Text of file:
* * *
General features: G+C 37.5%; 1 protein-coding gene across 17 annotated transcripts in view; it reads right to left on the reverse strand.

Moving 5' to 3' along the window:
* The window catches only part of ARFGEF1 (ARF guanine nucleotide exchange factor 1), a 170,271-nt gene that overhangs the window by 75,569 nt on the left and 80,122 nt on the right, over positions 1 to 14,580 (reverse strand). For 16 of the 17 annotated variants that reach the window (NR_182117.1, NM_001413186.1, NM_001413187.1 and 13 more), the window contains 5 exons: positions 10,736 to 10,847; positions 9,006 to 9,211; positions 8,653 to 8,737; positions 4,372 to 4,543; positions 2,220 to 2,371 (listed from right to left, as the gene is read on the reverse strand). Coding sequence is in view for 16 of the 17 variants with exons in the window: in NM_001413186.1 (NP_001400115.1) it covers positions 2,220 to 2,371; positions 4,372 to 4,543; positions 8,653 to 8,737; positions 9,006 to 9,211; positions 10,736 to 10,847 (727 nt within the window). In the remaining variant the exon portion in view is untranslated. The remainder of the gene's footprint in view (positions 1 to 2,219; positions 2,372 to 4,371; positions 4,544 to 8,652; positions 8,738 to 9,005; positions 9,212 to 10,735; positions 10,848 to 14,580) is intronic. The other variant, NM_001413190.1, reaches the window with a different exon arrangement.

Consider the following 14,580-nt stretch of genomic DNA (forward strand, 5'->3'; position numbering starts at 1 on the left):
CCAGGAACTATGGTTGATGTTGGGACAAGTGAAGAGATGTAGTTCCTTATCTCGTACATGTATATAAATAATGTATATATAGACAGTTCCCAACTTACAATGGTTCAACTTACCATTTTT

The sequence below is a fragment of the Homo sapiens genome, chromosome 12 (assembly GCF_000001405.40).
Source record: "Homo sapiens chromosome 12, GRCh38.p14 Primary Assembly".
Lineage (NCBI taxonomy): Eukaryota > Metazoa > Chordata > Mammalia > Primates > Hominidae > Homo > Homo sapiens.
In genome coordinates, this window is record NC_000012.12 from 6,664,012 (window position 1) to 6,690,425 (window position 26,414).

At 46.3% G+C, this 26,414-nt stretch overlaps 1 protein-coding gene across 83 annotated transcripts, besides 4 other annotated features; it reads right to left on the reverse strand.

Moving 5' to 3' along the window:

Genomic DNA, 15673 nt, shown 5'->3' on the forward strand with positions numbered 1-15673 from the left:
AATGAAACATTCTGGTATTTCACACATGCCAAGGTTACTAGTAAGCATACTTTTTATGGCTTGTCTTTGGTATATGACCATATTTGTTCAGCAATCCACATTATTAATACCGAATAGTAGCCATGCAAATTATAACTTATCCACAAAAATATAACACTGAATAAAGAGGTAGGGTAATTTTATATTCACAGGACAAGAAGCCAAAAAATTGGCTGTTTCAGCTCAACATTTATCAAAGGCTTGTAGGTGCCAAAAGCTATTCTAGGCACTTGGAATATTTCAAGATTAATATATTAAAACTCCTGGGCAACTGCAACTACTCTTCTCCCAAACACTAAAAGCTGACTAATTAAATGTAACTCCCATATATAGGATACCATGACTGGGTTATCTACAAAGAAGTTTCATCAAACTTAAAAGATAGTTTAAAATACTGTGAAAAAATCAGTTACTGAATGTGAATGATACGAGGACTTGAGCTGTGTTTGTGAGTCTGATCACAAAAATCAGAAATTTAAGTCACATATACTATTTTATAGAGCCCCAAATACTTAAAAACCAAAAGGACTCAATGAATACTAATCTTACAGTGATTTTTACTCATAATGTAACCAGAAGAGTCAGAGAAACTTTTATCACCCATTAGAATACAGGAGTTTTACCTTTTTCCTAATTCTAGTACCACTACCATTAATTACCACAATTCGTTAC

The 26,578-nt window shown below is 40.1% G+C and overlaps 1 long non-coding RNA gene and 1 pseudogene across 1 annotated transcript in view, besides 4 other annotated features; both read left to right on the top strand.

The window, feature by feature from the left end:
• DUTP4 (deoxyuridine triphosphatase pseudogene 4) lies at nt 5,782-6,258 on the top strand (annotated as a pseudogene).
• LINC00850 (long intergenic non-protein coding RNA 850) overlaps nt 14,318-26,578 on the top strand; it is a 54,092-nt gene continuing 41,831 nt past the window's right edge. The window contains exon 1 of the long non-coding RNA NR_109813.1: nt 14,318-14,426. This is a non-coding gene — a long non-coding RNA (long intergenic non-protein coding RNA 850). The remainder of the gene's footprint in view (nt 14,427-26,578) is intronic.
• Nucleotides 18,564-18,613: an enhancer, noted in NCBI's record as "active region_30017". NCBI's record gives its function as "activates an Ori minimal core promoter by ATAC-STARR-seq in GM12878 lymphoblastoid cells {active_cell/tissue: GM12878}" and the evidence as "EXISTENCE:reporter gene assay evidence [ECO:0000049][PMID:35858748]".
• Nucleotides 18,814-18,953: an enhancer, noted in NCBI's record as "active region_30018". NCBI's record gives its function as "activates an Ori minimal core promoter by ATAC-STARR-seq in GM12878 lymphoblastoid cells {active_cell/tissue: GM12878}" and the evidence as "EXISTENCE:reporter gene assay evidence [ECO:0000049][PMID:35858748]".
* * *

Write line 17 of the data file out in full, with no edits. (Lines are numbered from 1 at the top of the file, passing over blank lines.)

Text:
• LINC00850 (long intergenic non-protein coding RNA 850) overlaps nt 14,318-26,578 on the top strand; it is a 54,092-nt gene continuing 41,831 nt past the window's right edge. The window contains exon 1 of the long non-coding RNA NR_109813.1: nt 14,318-14,426. This is a non-coding gene — a long non-coding RNA (long intergenic non-protein coding RNA 850). The remainder of the gene's footprint in view (nt 14,427-26,578) is intronic.